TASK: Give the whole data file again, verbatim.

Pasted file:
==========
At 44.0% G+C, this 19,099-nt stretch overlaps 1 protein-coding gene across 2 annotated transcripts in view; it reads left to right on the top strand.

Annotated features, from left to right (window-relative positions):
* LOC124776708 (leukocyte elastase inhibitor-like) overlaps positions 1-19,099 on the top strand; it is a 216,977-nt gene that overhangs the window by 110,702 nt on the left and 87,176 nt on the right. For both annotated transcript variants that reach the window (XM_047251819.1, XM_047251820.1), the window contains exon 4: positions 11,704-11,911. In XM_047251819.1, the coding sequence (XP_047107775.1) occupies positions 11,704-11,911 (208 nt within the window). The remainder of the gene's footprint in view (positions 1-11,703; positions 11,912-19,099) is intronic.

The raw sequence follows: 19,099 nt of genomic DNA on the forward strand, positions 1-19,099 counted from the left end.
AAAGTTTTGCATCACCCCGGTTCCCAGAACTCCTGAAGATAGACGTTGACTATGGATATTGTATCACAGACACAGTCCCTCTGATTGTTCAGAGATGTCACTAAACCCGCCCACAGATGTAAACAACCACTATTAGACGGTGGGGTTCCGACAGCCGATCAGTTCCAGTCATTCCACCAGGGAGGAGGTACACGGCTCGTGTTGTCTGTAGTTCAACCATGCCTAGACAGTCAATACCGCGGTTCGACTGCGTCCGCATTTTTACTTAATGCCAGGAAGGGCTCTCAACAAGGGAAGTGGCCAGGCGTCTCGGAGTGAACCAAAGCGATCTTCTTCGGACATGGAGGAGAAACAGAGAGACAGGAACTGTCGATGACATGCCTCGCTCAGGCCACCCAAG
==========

At 44.0% G+C, this 19,099-nt stretch overlaps 1 protein-coding gene across 2 annotated transcripts in view; it reads left to right on the top strand.

Annotated features, from left to right (window-relative positions):
* LOC124776708 (leukocyte elastase inhibitor-like) overlaps positions 1-19,099 on the top strand; it is a 216,977-nt gene that overhangs the window by 110,702 nt on the left and 87,176 nt on the right. For both annotated transcript variants that reach the window (XM_047251819.1, XM_047251820.1), the window contains exon 4: positions 11,704-11,911. In XM_047251819.1, the coding sequence (XP_047107775.1) occupies positions 11,704-11,911 (208 nt within the window). The remainder of the gene's footprint in view (positions 1-11,703; positions 11,912-19,099) is intronic.

The raw sequence follows: 19,099 nt of genomic DNA on the forward strand, positions 1-19,099 counted from the left end.
AAAGTTTTGCATCACCCCGGTTCCCAGAACTCCTGAAGATAGACGTTGACTATGGATATTGTATCACAGACACAGTCCCTCTGATTGTTCAGAGATGTCACTAAACCCGCCCACAGATGTAAACAACCACTATTAGACGGTGGGGTTCCGACAGCCGATCAGTTCCAGTCATTCCACCAGGGAGGAGGTACACGGCTCGTGTTGTCTGTAGTTCAACCATGCCTAGACAGTCAATACCGCGGTTCGACTGCGTCCGCATTTTTACTTAATGCCAGGAAGGGCTCTCAACAAGGGAAGTGGCCAGGCGTCTCGGAGTGAACCAAAGCGATCTTCTTCGGACATGGAGGAGAAACAGAGAGACAGGAACTGTCGATGACATGCCTCGCTCAGGCCACCCAAG